As allies rally to Newsom’s defense, they will likely remind voters in this overwhelmingly Democratic state that the recall was launched by conservatives and Republicans who supported President Donald Trump — and that the top two GOP challengers backed the president who was deeply unpopular in the state. However, even in California, they can’t overreach in their defense of Newsom; state Democratic Party chair Rusty Hicks was roundly criticized last month when he declared the legal recall effort a "coup," trying to draw a parallel between the signature drive and the U.S. Capitol siege.

Unlike a normal gubernatorial race, recalls do not limit campaign contributions. That means Newsom could draw on the full financial might of his supporters, including the state’s powerful organized labor movement. California Labor Federation spokesperson Steve Smith said labor leaders were discussing contingency plans to protect a “Democratic governor who’s done a lot of good things for workers.”

“It may not qualify, but we’re always going to be thinking ahead,” Smith said, and while he said groups had not specifically discussed financing, “obviously any campaign you’re talking about a resource allocation.”

But an effort to marshal that support could run into lingering tensions with labor officials who still seethe over what they see as Newsom’s uneven record, including vetoing a job security bill and lending a sympathetic ear to gig companies like Uber in a showdown over worker classification. A union official told the Los Angeles Times that Newsom was “putting us out to die” after shuffling essential food workers out of a top vaccine tier.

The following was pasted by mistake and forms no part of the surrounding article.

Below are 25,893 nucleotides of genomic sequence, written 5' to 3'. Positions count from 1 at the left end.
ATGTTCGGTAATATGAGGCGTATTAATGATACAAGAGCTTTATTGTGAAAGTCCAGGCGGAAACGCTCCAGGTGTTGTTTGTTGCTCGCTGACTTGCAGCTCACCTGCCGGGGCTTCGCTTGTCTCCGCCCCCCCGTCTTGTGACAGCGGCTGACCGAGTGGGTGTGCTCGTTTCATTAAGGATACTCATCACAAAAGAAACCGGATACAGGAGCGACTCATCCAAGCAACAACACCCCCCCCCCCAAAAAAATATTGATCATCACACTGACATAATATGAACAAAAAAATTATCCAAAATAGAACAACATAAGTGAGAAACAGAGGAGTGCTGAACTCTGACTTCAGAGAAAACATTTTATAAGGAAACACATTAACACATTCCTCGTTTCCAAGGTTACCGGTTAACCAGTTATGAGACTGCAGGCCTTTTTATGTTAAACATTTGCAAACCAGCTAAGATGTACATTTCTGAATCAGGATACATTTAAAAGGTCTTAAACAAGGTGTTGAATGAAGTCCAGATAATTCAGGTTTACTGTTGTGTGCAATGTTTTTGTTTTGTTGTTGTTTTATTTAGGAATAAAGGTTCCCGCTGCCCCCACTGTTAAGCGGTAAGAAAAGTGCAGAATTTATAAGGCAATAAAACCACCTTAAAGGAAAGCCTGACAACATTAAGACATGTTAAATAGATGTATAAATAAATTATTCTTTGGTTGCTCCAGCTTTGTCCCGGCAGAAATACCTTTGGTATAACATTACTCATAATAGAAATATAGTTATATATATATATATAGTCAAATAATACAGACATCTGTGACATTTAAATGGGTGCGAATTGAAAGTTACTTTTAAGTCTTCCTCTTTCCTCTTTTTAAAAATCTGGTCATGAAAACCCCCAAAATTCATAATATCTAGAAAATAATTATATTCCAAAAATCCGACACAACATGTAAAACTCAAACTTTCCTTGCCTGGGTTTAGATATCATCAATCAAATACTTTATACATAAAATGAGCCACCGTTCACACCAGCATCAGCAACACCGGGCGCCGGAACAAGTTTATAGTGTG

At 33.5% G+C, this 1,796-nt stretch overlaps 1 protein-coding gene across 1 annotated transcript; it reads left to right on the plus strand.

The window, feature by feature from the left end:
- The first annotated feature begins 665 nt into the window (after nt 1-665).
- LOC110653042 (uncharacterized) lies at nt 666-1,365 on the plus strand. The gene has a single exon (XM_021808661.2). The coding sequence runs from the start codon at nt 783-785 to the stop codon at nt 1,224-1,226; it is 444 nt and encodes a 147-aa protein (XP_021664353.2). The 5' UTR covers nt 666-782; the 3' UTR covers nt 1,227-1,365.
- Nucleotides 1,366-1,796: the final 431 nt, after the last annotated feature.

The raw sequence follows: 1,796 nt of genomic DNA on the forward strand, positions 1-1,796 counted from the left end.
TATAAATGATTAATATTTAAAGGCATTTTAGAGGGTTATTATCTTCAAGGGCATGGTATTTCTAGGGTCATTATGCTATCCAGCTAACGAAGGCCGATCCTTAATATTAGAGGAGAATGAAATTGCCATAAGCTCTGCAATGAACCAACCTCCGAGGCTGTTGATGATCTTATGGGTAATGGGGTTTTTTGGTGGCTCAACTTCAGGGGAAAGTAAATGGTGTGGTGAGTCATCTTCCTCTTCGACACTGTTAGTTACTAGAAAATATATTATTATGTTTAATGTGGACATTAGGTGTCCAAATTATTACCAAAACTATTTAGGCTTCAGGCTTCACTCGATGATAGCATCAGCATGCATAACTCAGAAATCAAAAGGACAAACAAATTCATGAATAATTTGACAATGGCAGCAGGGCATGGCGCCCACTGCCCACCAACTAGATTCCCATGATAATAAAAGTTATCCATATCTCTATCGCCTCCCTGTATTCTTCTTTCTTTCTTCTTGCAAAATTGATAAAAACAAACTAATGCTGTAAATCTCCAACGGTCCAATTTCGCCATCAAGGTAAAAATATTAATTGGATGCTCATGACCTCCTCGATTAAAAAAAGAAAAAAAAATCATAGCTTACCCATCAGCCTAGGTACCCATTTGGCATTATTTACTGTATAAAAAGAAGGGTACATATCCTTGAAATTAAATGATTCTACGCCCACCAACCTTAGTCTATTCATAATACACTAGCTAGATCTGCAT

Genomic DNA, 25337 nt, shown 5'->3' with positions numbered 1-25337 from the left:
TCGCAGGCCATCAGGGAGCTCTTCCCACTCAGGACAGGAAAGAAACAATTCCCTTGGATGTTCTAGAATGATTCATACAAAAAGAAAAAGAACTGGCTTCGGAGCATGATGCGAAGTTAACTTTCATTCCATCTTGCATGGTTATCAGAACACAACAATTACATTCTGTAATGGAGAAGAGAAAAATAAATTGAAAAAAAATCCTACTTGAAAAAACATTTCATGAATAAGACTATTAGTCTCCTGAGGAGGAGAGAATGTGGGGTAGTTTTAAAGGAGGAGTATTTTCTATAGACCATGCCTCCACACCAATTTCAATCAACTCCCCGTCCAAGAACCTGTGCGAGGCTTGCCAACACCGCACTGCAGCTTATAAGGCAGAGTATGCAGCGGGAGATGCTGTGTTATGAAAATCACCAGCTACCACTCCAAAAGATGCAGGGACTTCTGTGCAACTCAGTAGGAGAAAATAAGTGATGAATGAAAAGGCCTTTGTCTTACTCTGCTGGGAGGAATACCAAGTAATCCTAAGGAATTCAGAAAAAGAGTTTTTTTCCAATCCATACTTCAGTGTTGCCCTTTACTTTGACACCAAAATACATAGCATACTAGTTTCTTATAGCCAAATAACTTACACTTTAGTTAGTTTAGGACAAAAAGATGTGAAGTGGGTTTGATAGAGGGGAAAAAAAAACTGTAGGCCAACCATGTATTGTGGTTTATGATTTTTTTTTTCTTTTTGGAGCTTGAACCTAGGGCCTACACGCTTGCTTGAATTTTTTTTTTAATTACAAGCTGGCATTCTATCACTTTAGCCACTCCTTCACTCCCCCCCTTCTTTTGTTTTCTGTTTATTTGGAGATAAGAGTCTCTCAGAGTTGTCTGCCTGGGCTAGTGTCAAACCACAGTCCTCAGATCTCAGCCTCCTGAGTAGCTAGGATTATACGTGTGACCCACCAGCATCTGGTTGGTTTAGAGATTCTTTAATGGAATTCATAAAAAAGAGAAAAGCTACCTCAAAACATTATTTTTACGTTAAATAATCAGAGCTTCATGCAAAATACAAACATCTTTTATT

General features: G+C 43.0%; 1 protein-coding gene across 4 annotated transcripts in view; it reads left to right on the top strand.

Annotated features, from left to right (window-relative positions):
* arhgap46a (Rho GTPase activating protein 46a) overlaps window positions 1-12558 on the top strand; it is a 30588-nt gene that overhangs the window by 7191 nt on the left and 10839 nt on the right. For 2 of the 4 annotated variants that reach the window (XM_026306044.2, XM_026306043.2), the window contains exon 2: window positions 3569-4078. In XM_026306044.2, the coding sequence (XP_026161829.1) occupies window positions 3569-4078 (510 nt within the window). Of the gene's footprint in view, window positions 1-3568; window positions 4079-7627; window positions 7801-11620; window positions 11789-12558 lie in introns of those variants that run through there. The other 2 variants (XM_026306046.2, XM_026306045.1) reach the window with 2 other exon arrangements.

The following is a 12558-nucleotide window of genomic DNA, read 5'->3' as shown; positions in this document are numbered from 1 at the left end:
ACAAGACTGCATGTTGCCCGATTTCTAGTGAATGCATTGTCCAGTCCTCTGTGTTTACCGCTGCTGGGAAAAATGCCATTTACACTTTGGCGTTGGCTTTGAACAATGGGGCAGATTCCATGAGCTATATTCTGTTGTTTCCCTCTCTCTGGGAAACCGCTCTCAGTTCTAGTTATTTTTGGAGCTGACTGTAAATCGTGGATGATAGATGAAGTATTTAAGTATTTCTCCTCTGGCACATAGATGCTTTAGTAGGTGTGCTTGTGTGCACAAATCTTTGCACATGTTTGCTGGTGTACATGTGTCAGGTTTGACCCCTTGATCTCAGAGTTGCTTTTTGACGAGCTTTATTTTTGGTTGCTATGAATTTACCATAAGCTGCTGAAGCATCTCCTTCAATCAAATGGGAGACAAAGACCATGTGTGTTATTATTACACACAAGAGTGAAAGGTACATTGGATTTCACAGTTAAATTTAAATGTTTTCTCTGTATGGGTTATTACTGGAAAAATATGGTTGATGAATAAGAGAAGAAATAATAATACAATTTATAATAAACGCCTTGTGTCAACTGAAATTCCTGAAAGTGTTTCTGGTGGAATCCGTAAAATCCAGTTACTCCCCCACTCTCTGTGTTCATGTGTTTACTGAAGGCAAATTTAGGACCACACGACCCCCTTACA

Teachers unions, an indispensable political force for California Democrats, are also pushing back on Newsom’s efforts to reopen schools. After the governor said union demands would effectively mean classrooms remain empty, the California Teachers Association retorted that their insistence on vaccines as a prerequisite was “neither a new nor unreasonable notion.”

Some Black women remain angry with Newsom for not appointing a Black woman to replace Vice President Kamala Harris, whose departure from the Senate means the chamber has no African American women. “Newsom and the Party better hope that Black women don’t decide to teach them both a lesson and either sign on to the recall or sit it out should it make it to the ballot,” Jasmyne Cannick, a Los Angeles-based political strategist and Democratic Party delegate, said in an email.